Most academic models of international trade are pretty simplistic. Some of these models are surprisingly effective for making certain types of predictions — for example, economists are very good at predicting how much different countries will trade with each other. But they’re not so good at predicting what kind of things the countries will specialize in, which country will have a trade deficit or surplus, how trade will affect growth, or which workers and businesses will benefit from trade.
It might be that in order to get at these questions, economists will have to abandon their simple models and think about the complexity of international trade. Economic theorists have long realized that the linkages between different products, both within and between countries, might be crucially important to those nations’ prosperity. But until recently, the data and statistical methods didn’t allow a detailed mapping of the structure of economic specialization around the world. Now, a number of economists are working on new empirical approaches that take into account the huge variety and complicated connections between the products and services that get traded across international borders.
Two such economists are Ricardo Hausmann of Harvard’s Kennedy School and Cesar Hidalgo of Massachusetts Institute of Technology. They and their research team have a theory that the more different products a country makes, the better positioned it is to grow. This idea runs counter to the conventional wisdom — and the predictions of many standard models — that different countries hyperspecialize in only a few goods and services. According to Hausmann and Hidalgo, countries are better off when they can make a multitude of things. Countries such as Saudi Arabia that rely on a single product will perform worse, all else equal, than countries such as Japan that can make almost anything they want.
The economists claim that their so-called economic complexity index is much better at predicting long-term economic growth than other forecasting methods based on things like the level of regulation or the amount of investment in education. They recently put out a report predicting that China’s growth will slow over the next decade, while India’s will remain rapid. Here are some of Hausmann and Hidalgo’s predictions for country growth rates from 2016 to 2025:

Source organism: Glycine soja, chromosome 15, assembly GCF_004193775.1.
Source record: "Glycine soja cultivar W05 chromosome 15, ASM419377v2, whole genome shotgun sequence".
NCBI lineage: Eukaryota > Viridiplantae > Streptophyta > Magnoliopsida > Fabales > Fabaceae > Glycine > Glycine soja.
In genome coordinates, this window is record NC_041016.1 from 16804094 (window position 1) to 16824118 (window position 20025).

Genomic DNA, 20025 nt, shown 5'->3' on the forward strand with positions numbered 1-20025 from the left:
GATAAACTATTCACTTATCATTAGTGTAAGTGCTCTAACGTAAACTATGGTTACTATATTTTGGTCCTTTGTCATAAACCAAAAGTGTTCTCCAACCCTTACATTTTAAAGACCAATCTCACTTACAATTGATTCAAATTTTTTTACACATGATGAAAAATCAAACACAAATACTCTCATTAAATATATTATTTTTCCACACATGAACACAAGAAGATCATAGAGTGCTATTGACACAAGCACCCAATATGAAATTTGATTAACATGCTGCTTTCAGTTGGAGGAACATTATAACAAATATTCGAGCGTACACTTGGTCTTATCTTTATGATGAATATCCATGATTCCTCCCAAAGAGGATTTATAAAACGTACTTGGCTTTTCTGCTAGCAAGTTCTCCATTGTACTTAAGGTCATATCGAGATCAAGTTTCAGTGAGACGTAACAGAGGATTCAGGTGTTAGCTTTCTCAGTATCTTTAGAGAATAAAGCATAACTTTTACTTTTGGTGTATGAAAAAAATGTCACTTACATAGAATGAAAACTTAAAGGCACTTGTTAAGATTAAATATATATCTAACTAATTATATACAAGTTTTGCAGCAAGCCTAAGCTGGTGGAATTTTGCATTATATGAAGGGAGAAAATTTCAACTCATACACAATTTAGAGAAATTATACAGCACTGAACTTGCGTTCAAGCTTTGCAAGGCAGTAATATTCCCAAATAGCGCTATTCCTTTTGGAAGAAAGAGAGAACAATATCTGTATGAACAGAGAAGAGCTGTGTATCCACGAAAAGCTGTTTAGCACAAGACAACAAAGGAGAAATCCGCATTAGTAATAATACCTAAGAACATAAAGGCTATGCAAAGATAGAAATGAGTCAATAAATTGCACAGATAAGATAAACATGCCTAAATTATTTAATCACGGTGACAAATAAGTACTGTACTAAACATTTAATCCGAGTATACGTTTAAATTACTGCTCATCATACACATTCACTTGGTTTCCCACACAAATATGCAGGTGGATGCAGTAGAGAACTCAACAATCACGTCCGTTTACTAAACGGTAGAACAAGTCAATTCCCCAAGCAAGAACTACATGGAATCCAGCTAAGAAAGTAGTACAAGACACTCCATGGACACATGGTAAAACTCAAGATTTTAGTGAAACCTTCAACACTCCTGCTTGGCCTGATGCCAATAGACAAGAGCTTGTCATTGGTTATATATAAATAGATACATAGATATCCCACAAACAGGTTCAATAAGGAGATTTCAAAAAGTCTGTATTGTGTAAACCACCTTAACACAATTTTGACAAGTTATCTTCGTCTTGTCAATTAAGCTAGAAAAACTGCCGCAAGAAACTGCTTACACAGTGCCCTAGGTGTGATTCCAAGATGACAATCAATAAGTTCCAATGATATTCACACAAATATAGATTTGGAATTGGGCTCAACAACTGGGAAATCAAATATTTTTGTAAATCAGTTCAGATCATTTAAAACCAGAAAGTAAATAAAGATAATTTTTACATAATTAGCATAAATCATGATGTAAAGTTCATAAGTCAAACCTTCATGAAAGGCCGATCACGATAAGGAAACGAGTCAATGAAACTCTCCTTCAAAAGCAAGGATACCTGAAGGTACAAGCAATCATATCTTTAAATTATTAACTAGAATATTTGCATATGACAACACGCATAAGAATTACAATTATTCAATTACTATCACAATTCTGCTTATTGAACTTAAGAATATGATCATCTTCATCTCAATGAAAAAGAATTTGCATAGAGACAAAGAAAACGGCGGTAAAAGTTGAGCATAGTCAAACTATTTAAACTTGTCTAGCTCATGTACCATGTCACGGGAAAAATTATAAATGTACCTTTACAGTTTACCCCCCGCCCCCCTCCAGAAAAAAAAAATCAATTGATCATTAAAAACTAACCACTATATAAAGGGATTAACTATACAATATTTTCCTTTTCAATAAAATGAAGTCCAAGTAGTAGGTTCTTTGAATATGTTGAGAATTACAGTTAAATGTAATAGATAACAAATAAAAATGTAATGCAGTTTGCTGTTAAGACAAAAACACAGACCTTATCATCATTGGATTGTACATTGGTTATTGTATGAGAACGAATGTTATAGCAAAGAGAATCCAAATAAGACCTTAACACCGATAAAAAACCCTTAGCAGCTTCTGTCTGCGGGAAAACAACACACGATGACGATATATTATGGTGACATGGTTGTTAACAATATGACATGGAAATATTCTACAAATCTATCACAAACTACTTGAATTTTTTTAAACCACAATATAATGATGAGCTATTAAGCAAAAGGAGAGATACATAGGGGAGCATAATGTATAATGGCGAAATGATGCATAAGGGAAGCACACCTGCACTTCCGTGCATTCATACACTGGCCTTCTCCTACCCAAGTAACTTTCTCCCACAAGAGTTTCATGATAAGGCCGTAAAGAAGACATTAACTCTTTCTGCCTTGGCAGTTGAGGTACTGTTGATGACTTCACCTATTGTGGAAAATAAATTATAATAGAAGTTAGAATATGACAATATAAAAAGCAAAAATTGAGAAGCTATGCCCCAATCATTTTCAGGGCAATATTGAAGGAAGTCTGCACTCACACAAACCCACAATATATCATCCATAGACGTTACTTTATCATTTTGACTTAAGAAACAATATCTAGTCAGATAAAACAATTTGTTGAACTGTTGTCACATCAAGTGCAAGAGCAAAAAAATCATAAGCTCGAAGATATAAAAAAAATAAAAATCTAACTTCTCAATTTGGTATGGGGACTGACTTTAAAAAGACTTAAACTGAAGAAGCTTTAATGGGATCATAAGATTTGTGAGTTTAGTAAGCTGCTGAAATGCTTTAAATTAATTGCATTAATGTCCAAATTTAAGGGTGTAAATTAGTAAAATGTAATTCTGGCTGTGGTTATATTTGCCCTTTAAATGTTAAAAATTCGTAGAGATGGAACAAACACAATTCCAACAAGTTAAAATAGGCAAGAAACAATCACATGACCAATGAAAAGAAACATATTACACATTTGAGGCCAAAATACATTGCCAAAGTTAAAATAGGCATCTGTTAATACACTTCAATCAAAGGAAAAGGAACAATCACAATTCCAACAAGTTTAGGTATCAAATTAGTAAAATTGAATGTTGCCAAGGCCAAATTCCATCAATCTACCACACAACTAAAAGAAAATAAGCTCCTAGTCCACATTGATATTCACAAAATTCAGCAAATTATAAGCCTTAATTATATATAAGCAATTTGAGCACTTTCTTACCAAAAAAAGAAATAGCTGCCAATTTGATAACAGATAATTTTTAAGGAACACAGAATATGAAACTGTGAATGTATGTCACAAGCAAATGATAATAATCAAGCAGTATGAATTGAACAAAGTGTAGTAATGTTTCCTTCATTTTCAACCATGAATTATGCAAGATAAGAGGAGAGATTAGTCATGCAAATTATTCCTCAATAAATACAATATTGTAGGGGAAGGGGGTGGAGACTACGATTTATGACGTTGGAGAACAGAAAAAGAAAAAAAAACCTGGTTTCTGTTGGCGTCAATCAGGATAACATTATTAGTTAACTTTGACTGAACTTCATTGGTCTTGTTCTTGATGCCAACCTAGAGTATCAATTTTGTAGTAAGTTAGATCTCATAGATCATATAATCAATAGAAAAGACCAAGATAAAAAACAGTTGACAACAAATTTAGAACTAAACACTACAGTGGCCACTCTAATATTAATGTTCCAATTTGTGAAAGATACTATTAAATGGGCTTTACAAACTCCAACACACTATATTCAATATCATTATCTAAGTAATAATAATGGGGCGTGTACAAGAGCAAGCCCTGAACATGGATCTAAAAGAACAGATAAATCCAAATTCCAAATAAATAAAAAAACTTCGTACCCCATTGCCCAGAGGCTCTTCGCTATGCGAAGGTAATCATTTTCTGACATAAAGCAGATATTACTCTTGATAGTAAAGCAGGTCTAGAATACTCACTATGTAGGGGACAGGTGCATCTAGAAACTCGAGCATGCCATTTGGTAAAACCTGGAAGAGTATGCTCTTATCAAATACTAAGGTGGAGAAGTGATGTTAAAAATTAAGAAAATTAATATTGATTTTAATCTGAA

Obviously, more than just economic complexity matters here — population growth is also important, as is a country’s initial level of income (richer countries have less room to grow). But if Hausmann and Hidalgo are right, investors should be looking at India, Indonesia and Vietnam.
Another group of researchers from the World Bank, World Trade Organization and elsewhere, led by David Dollar, have taken a different approach. This group has mapped out global value chains — the sequences of trade where raw materials are turned into components, then into finished products and finally into retail sales.
Dollar’s team has identified something they call the smile curve. This is the tendency of countries in the middle of the production chain to get a smaller share of a product’s final value. The countries and companies that make the complex components in a phone or a computer tend to earn high profits, as do those that handle the research, design, marketing and retailing. But the countries in the middle, that assemble components into finished products and then ship them off to be sold, tend to get a thinner slice of the pie. Dollar et al. find that despite its huge dominance in manufacturing industries, China is located precisely at the most unfavorable middle part of the curve. In other words, China is stuck doing low-value assembly instead of the more lucrative component manufacturing, research, design, marketing and sales.
That’s actually good news for Chinese manufacturing employment, since China tends to do the things that require large numbers of hands and eyes. But it’s less good for the profits of Chinese companies, which is why China would probably like to start building more globally recognized brands. Unless China moves into higher value-added activities, its robust economic growth may slow — just as Hausmann and Hidalgo also predict.
The development of these new models is good news for the economics profession. It means that mainstream economists are diversifying their approaches, supplementing their old simple models with new ones that recognize the fantastic complexity of the real-world economy. That should help defuse some of the criticism that has been leveled against the field for underestimating the damage wrought by overselling of policies like financial deregulation and free trade with China.
And it might help policy makers devise better strategies toward trade and development. If Hidalgo and Hausmann are right, countries should focus on creating highly diversified economies. If Dollar et al. are right, countries should focus on trying to escape the trap of assembling other countries’ products. Old development strategies based on simple approaches like deregulation and free trade might turn out not to be enough.
Noah Smith is a Bloomberg View columnist. He was an assistant professor of finance at Stony Brook University, and he blogs at Noahpinion. © 2017, Bloomberg View.